And then on June 26, in the midst of World Cup madness, Netanyahu – deftly catching and then clasping a soccer ball – lauded the Iranian national team for its performance at the tournament in Russia. He vowed he “will never stop advocating for the Iranian people” or hoping that the Iranian government “would stop wasting” their money on foreign adventures, and that he hoped to see Iran and Israel face off on the soccer field. “On that day, we’ll all be winners,” he declared (clearly not having seen the Israeli soccer team recently).
Iran-watchers in Israel see the campaign as a coordinated effort by the Netanyahu and Trump governments to maximize pressure on the Iranian regime for concessions.
While they are less dismissive than Bloomberg columnist Eli Lake, who labeled the videos little more than “geopolitical trolling,” there is a certain skepticism among local Iran experts.
“The assessment of the U.S. administration is that there is growing pressure against the regime in Iran, the situation is growing worse and it offers a good opportunity for the United States and Israel to add even more pressure that will widen the gap between the Iranian population and the regime,” says Dr. Raz Zimmt, a researcher at the Institute for National Security Studies at Tel Aviv University.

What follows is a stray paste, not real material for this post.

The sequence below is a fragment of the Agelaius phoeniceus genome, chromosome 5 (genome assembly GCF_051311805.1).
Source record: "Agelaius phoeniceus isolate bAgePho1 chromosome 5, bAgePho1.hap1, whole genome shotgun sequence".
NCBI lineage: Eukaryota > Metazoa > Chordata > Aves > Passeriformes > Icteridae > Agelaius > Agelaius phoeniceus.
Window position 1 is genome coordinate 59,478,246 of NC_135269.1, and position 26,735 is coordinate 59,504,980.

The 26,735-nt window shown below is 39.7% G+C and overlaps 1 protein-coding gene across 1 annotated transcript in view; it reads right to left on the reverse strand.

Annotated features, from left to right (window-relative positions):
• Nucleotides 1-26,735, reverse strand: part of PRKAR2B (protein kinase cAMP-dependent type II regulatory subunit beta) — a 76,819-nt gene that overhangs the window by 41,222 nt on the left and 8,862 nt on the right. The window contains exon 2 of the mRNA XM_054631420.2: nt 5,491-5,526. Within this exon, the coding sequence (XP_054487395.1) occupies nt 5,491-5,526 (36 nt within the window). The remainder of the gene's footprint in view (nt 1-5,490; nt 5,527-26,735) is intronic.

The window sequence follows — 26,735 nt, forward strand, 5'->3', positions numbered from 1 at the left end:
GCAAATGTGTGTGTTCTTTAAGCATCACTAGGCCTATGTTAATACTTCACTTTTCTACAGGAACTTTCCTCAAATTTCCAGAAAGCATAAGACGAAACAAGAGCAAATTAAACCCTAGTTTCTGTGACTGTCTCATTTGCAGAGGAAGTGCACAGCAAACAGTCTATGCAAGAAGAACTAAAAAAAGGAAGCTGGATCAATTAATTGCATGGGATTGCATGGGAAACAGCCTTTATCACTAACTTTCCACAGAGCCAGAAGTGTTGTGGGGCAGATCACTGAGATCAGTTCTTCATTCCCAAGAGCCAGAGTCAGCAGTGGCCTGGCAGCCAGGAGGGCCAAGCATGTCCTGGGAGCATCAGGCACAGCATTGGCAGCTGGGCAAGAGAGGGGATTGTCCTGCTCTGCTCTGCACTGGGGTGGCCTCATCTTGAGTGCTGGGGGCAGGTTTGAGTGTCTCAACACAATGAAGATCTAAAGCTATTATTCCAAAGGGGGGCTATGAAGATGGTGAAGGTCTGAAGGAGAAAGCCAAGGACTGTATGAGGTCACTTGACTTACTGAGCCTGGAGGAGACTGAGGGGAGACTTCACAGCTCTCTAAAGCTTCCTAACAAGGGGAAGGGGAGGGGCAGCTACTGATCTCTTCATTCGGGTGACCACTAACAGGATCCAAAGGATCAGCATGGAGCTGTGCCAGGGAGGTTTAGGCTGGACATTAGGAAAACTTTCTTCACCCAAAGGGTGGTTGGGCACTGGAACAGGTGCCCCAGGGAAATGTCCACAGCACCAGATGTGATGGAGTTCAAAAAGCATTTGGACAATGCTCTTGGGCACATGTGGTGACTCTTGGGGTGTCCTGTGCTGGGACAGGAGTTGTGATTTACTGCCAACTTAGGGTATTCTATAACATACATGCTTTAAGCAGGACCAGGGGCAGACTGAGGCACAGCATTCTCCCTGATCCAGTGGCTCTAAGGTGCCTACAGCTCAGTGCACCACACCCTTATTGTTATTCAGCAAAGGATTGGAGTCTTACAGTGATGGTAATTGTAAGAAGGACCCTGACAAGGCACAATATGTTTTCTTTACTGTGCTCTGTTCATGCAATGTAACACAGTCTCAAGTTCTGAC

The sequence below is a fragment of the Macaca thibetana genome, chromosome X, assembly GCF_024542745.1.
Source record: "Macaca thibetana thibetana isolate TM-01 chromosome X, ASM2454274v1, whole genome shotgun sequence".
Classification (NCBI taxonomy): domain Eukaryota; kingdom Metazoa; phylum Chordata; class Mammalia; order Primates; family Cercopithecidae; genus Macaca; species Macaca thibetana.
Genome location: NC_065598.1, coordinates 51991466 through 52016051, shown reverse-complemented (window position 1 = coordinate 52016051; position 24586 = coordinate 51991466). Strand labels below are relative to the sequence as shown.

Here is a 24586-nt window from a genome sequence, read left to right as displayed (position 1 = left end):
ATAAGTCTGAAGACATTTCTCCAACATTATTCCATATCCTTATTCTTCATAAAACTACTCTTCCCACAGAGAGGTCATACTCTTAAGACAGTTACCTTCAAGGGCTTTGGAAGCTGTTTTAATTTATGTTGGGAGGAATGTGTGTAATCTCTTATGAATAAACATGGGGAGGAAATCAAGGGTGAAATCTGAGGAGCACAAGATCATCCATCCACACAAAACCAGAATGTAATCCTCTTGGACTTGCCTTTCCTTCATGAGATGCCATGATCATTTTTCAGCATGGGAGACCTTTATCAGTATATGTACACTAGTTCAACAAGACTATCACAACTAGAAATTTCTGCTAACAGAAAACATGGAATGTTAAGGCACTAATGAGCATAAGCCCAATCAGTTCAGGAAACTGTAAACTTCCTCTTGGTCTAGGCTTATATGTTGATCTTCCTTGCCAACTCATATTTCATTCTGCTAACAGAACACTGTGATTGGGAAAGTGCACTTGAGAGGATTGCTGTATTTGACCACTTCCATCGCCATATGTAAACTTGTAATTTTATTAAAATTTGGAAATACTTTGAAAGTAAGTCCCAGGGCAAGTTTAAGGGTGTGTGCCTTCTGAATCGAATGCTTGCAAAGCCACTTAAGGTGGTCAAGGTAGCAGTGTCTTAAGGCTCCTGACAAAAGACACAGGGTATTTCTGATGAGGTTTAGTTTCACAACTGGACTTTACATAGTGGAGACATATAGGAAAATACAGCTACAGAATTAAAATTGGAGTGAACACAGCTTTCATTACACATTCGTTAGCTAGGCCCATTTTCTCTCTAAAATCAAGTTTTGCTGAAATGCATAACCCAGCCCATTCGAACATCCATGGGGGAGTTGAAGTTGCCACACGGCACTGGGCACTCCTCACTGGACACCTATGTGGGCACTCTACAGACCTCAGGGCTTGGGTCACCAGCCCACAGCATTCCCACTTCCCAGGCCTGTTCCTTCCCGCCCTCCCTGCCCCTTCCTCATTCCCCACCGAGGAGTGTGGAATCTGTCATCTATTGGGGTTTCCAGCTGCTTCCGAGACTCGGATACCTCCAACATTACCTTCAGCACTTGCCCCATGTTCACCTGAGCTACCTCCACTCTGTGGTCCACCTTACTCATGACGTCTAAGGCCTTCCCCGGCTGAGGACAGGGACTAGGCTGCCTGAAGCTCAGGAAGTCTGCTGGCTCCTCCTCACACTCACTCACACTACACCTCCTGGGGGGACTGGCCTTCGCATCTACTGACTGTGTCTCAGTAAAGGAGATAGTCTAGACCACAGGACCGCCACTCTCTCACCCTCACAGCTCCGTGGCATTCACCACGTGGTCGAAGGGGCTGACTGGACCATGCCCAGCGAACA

Zimmt says while it is unclear whether such efforts are effective, there is little danger in the attempt as long as Netanyahu and other leaders stop short of any overt call for regime change. The Israeli leader has been wise, the researcher adds, in keeping his messages soft and sympathetic.
“Even the harshest critics of the regime” don’t approve of any foreign leader – least of all Israel’s leader – calling for the overthrow of their government, notes Zimmt.
Still, he adds, one reason Iranians may not take Netanyahu’s professed concern for their well-being seriously is the fact that he and Trump are the strongest advocates for economic sanctions against Tehran – one of the sources, though not the only one, of their plight.